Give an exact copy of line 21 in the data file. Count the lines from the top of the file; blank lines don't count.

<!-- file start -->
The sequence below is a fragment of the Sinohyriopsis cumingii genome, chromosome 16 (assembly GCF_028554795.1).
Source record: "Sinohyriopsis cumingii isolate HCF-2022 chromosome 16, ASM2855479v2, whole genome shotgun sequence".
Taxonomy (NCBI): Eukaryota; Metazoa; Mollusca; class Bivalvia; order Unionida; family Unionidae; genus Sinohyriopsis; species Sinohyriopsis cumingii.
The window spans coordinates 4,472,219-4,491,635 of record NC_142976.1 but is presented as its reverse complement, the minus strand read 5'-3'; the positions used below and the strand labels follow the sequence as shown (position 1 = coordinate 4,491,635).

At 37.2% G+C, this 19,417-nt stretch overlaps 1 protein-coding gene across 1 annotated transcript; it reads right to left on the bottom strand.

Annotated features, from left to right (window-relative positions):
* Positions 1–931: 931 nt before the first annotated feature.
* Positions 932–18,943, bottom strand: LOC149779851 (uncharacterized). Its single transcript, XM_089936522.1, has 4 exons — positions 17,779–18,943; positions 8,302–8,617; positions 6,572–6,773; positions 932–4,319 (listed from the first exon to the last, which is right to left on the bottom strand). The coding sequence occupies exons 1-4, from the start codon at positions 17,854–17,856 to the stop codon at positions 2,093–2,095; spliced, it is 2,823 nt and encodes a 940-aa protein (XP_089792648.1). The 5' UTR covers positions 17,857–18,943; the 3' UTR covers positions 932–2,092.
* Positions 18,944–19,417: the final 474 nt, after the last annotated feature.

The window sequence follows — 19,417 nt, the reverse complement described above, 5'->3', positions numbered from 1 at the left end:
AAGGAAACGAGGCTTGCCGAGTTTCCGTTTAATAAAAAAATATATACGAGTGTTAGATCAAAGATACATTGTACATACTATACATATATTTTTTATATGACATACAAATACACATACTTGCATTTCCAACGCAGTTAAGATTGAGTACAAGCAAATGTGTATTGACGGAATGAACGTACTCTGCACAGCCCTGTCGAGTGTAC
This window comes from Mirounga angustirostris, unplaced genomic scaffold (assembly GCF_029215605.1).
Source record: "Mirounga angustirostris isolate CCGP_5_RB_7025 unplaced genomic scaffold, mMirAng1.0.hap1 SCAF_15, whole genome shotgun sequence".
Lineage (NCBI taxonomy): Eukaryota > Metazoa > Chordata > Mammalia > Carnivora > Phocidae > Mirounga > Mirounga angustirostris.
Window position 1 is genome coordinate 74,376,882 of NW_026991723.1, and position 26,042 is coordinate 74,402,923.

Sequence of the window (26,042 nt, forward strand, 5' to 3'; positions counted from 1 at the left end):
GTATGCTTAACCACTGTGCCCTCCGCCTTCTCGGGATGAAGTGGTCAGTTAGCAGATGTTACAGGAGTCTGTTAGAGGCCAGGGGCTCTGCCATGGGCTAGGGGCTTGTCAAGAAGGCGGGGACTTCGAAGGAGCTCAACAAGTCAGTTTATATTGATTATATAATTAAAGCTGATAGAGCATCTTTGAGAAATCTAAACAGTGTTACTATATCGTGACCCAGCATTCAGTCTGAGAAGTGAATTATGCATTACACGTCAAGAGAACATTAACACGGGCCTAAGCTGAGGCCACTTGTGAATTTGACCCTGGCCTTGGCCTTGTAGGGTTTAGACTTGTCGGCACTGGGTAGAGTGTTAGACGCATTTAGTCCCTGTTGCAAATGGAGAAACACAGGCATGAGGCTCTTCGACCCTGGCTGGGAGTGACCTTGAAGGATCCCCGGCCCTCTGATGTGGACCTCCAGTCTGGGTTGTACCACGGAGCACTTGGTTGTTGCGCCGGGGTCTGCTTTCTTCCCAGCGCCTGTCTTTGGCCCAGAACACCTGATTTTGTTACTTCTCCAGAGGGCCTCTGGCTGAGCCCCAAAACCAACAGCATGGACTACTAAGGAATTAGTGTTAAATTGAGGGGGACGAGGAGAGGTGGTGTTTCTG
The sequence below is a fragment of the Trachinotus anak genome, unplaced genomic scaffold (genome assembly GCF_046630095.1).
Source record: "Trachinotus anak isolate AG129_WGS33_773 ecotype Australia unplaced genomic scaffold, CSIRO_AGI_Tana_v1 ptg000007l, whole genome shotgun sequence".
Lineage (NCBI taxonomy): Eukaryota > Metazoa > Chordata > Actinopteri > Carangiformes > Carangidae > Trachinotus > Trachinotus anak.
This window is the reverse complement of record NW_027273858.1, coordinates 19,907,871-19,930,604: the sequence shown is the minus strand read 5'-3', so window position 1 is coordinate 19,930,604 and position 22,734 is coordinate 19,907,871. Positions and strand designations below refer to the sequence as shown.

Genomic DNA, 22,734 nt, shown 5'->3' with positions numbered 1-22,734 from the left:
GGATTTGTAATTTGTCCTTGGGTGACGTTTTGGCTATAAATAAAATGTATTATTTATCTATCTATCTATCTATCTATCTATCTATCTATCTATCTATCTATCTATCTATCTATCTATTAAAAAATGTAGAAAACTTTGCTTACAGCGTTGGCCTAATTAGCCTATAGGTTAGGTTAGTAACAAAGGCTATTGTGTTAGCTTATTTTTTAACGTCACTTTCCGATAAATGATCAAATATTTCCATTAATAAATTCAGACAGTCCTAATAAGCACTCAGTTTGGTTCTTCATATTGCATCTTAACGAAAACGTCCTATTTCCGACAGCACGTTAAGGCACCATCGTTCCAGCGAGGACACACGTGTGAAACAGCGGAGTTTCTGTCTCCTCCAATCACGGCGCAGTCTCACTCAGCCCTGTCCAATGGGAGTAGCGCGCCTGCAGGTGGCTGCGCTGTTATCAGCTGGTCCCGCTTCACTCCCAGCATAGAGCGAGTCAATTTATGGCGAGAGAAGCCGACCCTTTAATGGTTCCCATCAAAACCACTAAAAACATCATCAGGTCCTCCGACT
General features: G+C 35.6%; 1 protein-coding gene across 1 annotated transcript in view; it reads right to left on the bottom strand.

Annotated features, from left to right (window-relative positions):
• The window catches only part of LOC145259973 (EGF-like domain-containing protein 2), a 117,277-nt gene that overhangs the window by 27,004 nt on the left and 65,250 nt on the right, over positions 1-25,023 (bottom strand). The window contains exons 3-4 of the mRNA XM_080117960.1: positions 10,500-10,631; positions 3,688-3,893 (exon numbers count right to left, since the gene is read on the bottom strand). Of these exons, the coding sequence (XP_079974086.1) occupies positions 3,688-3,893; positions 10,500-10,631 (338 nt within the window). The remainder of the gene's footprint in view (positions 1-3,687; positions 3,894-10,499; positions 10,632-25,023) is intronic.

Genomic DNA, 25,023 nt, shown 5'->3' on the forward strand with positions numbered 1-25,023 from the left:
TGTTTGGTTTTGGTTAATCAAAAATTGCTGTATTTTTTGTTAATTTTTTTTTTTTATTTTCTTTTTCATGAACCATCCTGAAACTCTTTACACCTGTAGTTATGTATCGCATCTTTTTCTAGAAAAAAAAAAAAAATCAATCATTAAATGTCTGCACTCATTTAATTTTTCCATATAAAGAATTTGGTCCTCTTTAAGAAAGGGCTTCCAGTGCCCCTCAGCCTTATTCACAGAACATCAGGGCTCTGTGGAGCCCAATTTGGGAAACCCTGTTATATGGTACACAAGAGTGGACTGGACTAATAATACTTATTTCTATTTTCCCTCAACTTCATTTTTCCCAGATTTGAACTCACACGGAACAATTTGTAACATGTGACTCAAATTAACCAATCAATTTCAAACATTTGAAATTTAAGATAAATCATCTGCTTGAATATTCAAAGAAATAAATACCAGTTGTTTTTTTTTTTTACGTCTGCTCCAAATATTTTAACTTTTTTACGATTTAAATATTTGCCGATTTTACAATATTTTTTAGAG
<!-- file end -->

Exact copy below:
This window is the reverse complement of record NW_027273858.1, coordinates 19,907,871-19,930,604: the sequence shown is the minus strand read 5'-3', so window position 1 is coordinate 19,930,604 and position 22,734 is coordinate 19,907,871. Positions and strand designations below refer to the sequence as shown.